Jan. 19, 2017 08:36:50 PM

David Rockwood
Judge (Level 2)

USA - Southeast

New handling of LEC

I deleted my previous post because after reading it again, it seemed argumentative. Instead, I will ask questions and try to cite relevant policy.

My confusion is with the following.
Originally posted by Scott Marshall:

Ponder never moves those cards from the library, it just lets you look at them - so they remain part of the library, and not another set.

Originally posted by MIPG 1.5:

Some infractions in this document refer to “sets” of cards. A set is a physically distinct group of
cards defined by a game rule or effect. It may correspond to a specific zone, or may only
represent a part of a zone. A set may consist of a single card.

This says a set can be a “part of a zone,” as well as defines a set as “a physically distinct group of cards.”

In this case, Ponder's effect defines a part of a zone that the player is allowed to look at. (The top three cards of their library.) When the player pulls those cards to look at them, they are holding a physically distinct group of cards. The definition of a set doesn't demand that the cards change zones, only be physically distinct. Why do we not consider this to be a set? If it is not a set, then how is it different from the example given under HCE?

Originally posted by MIPG 2.3:

A player casts Anticipate and picks up the top four cards of her library.
This has to be a set to be considered HCE, because the definition of HCE demands it.

Originally posted by MIPG 2.3:

The cards themselves must
be part of a distinct set intended by the player.

Anticipate lets you look at the top 3 cards of your library as well. Through a mistake, a player has an excess of 1 card in the set.
Correct me if I am wrong, but since this is considered HCE, we let the opponent choose the excess card in the set. The excess card is returned to the correct set, (the randomized portion of the library.) Then they continue to resolve anticipate with the now legal set.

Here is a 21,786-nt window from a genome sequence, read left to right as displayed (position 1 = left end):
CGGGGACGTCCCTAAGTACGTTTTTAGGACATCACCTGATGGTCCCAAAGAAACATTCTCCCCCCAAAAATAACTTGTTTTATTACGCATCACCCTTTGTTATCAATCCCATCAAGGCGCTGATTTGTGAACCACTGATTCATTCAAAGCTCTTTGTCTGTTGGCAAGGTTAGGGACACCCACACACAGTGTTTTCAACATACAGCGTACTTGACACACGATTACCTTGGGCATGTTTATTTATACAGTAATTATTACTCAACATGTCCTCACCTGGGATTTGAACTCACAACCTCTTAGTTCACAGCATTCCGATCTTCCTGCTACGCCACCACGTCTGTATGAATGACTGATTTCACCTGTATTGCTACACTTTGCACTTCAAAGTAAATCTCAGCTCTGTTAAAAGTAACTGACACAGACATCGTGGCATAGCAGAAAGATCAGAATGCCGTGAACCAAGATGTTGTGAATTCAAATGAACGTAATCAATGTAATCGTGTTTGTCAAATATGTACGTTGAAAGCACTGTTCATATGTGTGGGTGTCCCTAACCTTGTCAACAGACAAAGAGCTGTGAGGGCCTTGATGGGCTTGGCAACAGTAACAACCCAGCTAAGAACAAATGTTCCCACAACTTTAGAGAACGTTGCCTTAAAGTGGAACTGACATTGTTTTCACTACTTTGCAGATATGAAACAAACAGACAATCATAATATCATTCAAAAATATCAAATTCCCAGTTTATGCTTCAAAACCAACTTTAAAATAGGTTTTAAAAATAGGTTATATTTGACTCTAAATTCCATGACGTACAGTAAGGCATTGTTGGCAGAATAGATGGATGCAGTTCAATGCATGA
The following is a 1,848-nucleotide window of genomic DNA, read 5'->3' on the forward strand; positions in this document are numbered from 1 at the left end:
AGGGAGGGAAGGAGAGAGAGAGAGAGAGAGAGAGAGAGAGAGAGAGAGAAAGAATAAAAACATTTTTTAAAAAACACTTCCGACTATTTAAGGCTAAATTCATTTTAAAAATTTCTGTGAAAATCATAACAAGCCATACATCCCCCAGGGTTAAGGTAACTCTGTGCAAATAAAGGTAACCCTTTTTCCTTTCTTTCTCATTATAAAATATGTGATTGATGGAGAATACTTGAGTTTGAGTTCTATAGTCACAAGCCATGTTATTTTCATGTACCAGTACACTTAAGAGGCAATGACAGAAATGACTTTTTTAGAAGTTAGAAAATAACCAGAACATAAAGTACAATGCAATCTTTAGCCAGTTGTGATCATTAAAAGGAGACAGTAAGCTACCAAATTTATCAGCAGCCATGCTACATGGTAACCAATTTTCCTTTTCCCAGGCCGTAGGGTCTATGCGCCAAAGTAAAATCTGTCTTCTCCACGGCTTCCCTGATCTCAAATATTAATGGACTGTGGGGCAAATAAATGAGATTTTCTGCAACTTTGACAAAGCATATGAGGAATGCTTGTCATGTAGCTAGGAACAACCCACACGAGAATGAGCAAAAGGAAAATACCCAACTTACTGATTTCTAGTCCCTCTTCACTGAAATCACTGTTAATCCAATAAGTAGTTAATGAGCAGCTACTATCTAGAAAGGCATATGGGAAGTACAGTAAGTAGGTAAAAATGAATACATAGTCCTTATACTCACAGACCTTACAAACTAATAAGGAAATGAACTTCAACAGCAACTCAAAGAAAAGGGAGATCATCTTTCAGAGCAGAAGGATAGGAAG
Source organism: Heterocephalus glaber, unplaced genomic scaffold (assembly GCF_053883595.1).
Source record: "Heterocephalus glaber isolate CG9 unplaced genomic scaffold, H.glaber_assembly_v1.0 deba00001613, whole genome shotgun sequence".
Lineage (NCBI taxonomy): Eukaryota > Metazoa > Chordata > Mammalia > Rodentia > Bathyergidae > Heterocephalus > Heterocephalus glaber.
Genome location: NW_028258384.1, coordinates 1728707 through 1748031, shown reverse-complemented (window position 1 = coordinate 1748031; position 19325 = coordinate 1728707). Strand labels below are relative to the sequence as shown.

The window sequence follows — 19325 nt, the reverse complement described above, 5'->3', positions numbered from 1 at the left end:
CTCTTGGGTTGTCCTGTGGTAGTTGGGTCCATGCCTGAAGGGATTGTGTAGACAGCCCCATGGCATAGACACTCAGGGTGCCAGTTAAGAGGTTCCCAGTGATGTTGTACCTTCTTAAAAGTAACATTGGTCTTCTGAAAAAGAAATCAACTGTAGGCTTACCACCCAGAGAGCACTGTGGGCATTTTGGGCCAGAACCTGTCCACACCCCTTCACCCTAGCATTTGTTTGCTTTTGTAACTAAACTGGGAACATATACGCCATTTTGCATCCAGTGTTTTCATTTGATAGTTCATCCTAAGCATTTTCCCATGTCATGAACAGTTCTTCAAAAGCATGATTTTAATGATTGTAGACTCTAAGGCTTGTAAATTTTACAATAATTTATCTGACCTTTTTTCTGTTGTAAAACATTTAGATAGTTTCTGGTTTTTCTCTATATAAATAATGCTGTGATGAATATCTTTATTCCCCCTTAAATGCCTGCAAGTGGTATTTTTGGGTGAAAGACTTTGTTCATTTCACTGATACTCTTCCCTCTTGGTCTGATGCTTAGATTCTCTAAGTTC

In the case of Ponder, why would we not allow the opponent to choose a card to be shuffled in, and then allow the AP to put the three cards he now has on top of his library in any order, (and possibly shuffle?) Also, if we apply LEC instead, how do we choose which card is the one that should be shuffled away, (since he legally could look at 3 and reorder them before he draws a card.)



Jan. 20, 2017 03:10:02 AM

Scott Marshall
Forum Moderator
Judge (Level 3), Regional Coordinator (USA - Northwest), Hall of Fame, L3 Panel Lead

USA - Northwest

New handling of LEC

First, a quick aside, delving into (ancient?)(I'm not ancient!) history.
One of the early NetReps - i.e., the person responsible for answering questions on the Judge List (it used to be a LISTSERV implementation) - was Paul Barclay, and when he'd post an incorrect answer, he'd begin his correction with PANTS - Paul Again Not Thinking Straight.

So, back to present day: SANTA! (Scott Again Not Thinking Accurately)

The cards you look at for Ponder are, in fact, a set (per its intended use in the HCE definition), and adding an excess card(s) to that set falls under HCE. Reveal the set, choose one to be returned to the correct zone (shuffled into library, in this case), then finish resolving Ponder correctly with the other three.

I got stuck on that “or rules error”, that was my SANTA moment. As others noted, it seems odd that a player can tell us “oh, the 4th card stuck to the others” or even “I thought I grabbed three, whoops”, and get a different outcome than if they say “oh, I thought it was four - oops!”.

So, what kinds of things do fall under that “or rules error” exception? Paying B for Ponder, then looking at 3 cards. (Play a land, then tap River of Tears to cast Ponder.)

d:^D

Jan. 21, 2017 12:04:13 AM

Federico Verdini
Judge (Level 2), GP Team-Lead-in-Training (TLTP)

Hispanic America - South

New handling of LEC

Scott
I don't want to motivate a second SANTA here. But your final example, “Paying B for Ponder, then looking at 3 cards”, isnt't it a GRV?
I think it is, since GRV specifically covers mana payment errors (2.5 example A), and in the HCE philosophy it's stated that we should “Be careful not to apply this infraction in situations where a publicly-correctable error
subsequently leads to an uncorrectable situation such as a Brainstorm cast using green mana. In
these situations, the infraction is based on that root cause.”

Is the strange way River of tears works, that makes you say that it should be L@EC?
Thanks

Jan. 24, 2017 06:39:26 AM

Scott Marshall
Forum Moderator
Judge (Level 3), Regional Coordinator (USA - Northwest), Hall of Fame, L3 Panel Lead

USA - Northwest

New handling of LEC

Federico, I'm sorry that wasn't clear - but yes, that's what I was saying. The “no, that's a GRV” meaning of the phrase “or rules error” applies in the example I gave. I did not mean for you to read that as L@EC.

d:^D